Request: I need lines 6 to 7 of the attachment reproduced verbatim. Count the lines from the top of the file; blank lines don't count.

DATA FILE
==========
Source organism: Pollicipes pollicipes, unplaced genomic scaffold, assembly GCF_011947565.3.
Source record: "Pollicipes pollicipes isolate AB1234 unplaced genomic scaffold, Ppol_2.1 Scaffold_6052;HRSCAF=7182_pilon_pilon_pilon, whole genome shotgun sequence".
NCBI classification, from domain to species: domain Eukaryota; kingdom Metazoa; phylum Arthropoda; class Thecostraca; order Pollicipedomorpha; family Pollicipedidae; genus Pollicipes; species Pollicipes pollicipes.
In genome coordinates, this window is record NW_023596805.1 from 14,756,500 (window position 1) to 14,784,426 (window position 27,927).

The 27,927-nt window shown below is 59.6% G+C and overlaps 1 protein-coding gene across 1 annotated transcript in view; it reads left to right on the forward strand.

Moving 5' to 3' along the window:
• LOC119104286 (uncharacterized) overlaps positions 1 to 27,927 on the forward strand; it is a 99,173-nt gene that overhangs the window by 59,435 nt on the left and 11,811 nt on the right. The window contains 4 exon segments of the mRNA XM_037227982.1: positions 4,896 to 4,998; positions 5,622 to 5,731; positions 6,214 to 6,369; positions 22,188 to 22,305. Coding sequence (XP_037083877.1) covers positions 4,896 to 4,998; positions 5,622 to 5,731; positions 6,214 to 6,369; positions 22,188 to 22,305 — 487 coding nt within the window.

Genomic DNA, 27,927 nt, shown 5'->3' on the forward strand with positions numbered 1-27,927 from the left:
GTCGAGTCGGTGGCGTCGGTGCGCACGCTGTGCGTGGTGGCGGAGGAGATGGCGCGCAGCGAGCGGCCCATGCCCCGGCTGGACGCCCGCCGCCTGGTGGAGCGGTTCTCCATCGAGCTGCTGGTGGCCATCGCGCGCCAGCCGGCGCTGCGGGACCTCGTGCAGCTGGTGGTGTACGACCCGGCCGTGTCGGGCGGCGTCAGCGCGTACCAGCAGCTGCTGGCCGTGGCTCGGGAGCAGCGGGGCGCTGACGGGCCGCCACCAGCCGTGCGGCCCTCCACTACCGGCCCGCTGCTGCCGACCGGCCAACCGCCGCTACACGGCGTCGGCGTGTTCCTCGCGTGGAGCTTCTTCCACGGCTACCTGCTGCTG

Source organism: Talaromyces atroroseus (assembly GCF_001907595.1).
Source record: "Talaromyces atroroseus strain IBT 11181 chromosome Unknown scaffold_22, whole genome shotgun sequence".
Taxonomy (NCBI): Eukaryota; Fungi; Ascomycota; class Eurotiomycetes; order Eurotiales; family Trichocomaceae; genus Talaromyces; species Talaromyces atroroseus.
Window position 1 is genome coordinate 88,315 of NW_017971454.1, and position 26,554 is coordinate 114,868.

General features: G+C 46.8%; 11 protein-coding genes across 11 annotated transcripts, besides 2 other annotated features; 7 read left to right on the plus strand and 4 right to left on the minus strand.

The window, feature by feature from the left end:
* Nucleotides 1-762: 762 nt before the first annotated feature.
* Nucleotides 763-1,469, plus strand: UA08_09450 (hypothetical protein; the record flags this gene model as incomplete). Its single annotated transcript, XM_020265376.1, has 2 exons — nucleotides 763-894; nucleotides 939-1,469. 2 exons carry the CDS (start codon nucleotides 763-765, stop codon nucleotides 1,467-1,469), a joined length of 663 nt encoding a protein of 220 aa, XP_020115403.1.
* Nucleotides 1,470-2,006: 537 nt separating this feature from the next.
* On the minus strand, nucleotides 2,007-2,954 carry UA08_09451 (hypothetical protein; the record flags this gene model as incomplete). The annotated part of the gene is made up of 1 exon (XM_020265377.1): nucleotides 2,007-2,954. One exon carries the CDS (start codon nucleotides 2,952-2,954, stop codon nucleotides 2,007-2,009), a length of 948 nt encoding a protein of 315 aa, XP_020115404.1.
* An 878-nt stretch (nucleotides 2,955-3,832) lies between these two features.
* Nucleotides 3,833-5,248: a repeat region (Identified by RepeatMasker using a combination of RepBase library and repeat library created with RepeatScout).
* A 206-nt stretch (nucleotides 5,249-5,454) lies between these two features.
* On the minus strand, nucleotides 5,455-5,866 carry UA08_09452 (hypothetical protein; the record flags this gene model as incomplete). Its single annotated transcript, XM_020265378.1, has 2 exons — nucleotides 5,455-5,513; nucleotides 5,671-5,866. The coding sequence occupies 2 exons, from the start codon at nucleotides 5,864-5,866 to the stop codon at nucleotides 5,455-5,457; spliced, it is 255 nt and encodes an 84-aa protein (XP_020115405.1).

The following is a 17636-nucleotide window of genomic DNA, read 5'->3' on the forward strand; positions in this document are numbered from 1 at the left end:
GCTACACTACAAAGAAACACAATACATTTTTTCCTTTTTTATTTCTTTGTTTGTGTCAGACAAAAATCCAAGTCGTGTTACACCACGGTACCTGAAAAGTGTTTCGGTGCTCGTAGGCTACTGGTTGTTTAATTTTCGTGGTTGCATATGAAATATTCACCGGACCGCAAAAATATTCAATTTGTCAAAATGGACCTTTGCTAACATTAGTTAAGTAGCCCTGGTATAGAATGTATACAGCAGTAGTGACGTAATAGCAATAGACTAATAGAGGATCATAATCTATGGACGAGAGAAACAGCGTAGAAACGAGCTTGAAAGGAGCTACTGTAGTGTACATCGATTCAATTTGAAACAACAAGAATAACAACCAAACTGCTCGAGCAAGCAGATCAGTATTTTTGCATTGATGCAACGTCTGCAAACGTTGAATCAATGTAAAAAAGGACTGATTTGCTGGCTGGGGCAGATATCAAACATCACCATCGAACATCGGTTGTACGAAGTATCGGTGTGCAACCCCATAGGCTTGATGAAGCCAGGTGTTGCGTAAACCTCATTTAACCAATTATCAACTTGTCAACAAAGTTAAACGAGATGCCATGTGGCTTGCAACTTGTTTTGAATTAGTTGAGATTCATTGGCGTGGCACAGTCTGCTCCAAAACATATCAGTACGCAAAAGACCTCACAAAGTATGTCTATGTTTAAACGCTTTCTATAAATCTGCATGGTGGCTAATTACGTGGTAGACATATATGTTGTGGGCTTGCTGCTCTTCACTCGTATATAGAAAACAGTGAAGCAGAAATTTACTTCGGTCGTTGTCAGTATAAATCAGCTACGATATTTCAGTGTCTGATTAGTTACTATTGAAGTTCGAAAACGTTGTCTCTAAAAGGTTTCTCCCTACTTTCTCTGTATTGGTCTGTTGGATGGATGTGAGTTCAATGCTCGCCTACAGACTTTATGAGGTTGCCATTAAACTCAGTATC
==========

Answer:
Moving 5' to 3' along the window:
• LOC119104286 (uncharacterized) overlaps positions 1 to 27,927 on the forward strand; it is a 99,173-nt gene that overhangs the window by 59,435 nt on the left and 11,811 nt on the right. The window contains 4 exon segments of the mRNA XM_037227982.1: positions 4,896 to 4,998; positions 5,622 to 5,731; positions 6,214 to 6,369; positions 22,188 to 22,305. Coding sequence (XP_037083877.1) covers positions 4,896 to 4,998; positions 5,622 to 5,731; positions 6,214 to 6,369; positions 22,188 to 22,305 — 487 coding nt within the window.